George Graham

In the Age of Rage



The American voter is in a mood. I hink it started with that sleazy bank bailout after Wall Street gamblers crashed the global economy. Workers lost their jobs. Families lost their homes. Investors lost their pensions and savings. Iceland went broke…

You remember? It was a mess.

Then the government rewarded the crooks with a massive taxpayer bailout. Not a single banker went to jail.

To add insult to injury, the recovery from the Great Recession has meant unprecedented riches for Wall Street and not a dime for the hard working middle class.

And you wonder why the middle class is mad at the government?

Many are not just mad at the government but mad at the world. All the old resentments have surfaced, all the festering tribal grudges. All the old scabbed over wounds of history have been rubbed raw.

On top of violent economic upheaval, social change has been fast and furious. Illegal immigration… Same sex marriage… Abortion… Welfare… Gays in the military… Gun control… A black family in the White House…

This is the Age of Rage.

Not just rage but fear. Self-serving demagogues have exploited the threat of global terrorism, conjuring up the specter of hidden assassins disguised as friendly neighbors or pitiful refugees.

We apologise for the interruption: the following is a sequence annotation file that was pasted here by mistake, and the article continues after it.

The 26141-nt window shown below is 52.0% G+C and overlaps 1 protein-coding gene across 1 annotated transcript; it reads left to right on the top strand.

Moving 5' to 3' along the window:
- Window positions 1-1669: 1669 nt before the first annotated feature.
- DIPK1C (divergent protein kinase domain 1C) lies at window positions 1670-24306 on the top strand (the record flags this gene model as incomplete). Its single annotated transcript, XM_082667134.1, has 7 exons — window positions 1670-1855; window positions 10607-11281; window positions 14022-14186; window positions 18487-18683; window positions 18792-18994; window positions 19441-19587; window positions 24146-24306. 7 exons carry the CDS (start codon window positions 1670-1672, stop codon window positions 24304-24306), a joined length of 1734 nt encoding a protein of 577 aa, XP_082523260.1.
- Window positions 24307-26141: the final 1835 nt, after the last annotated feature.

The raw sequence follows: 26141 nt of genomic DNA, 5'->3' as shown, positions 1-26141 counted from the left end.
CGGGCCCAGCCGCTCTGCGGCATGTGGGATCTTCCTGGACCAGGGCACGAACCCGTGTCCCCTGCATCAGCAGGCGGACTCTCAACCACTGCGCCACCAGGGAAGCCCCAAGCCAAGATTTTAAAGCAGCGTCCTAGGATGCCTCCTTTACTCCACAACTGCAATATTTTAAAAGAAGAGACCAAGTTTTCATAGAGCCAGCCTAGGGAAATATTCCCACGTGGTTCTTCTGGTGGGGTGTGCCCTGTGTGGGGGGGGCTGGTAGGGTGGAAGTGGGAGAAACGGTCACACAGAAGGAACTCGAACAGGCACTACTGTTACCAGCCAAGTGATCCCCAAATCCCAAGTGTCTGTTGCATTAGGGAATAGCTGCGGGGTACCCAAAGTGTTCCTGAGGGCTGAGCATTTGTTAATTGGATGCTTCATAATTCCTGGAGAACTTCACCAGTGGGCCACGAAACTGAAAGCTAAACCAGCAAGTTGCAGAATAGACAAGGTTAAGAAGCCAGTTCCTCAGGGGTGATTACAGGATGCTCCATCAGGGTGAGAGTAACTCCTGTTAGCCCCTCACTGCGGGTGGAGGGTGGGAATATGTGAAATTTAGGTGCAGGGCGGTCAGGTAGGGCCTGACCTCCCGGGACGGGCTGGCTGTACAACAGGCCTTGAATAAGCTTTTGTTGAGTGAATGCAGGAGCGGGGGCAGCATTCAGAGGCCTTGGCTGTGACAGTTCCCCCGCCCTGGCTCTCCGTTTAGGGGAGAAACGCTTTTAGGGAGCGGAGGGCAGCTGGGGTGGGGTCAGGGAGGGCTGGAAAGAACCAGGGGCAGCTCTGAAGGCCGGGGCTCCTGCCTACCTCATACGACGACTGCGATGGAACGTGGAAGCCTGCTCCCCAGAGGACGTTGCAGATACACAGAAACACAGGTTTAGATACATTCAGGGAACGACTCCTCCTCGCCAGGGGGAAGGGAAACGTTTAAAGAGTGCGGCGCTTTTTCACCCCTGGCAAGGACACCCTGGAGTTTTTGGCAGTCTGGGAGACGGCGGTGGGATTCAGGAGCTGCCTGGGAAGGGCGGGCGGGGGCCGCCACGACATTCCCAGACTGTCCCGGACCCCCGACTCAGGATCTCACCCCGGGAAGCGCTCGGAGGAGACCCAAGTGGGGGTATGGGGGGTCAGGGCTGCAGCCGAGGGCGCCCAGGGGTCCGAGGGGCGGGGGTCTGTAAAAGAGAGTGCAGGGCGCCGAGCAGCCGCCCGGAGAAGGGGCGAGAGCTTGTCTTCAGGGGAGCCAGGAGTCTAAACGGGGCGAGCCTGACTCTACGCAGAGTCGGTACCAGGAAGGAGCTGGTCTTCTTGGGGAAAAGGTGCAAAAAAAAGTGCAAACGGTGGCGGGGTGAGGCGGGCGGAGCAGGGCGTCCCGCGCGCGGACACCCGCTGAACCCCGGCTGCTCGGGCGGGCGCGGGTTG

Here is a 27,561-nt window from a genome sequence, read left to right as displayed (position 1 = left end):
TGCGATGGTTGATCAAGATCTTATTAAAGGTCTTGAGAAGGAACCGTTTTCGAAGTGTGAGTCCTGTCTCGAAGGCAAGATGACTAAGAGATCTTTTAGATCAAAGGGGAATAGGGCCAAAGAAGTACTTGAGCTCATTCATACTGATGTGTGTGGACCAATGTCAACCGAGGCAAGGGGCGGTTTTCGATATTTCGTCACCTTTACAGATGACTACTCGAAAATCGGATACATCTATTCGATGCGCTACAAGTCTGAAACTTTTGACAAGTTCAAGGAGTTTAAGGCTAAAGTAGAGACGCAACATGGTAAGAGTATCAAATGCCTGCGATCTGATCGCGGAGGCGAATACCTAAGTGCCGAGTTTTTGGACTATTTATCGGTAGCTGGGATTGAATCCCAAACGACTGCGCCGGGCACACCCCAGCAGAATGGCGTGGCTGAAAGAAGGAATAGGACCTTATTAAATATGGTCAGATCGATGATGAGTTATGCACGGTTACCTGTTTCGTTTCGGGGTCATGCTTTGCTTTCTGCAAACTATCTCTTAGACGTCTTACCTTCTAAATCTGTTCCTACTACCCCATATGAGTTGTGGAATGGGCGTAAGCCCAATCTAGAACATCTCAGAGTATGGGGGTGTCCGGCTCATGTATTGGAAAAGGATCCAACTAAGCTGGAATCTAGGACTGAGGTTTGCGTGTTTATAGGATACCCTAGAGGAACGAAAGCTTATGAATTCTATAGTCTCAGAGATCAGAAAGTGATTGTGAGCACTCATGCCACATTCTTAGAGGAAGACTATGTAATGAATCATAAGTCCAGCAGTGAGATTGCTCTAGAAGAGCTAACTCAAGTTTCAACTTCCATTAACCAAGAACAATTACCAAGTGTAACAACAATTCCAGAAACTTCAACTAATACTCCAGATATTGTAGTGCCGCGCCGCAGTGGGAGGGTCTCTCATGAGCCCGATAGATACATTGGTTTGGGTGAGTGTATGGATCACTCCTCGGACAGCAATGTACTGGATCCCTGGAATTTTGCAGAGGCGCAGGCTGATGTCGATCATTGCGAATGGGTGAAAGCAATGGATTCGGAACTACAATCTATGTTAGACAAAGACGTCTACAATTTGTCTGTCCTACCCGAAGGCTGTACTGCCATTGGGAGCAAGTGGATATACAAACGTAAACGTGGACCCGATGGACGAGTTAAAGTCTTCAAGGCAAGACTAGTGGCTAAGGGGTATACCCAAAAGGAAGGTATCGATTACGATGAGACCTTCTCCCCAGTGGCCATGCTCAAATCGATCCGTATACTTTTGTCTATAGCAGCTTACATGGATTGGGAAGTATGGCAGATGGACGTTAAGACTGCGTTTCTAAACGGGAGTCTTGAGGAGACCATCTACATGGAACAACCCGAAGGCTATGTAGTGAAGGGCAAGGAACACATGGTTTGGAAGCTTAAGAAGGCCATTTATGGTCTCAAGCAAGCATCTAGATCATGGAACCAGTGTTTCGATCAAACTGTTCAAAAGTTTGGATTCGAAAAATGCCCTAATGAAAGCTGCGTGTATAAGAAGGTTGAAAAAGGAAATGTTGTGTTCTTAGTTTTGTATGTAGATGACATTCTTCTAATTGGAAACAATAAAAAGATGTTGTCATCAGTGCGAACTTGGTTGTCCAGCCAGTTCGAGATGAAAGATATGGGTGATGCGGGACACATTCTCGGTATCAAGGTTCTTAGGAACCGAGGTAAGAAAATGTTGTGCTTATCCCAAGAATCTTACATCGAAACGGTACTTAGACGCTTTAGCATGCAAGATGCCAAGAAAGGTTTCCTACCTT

In such a climate, the saturnine visage of Ted Cruz emerges as a possible choice for President. Ugly, mean, spiteful Ted Cruz. His is the face of snarling rage, the face that defies any demand to be compassionate, fair or decent.

With the trio of Donald Trump, Ted Cruz and Marco Rubio (above) emerging as the favorites in the Republican presidential primaries, all of the ugliness lurking beneath the surface of American society has come into plain view.

Still, America’s better angels have not left us. A 74-year-old New York Jew has emerged to carry their banner. Bernie Sanders is offering to translate the country’s rage into positive action. And he has struck a nerve.

Millions are rising to demand a new deal – progressive policies to counter the hate and spite of the radical right.

In such a contest, there may be no room for compromise, no middle ground. Republicans have rejected the reasonable conservatism of candidates like John Kasich. It remains to be seen whether Democrats will reject the common-sense statesmanship of brilliant but cautious Hillary Clinton.

This could be the dawning of  the Bernie Revolution.

About the author


I am a Jamaican-born writer who has lived and worked in Canada and the United States. I live in Lakeland, Florida with my wife, Sandra, our three cats and two dogs. I like to play golf and enjoy our garden, even though it's a lot of work. Since retiring from newspaper reporting I've written a few books. I also write a monthly column for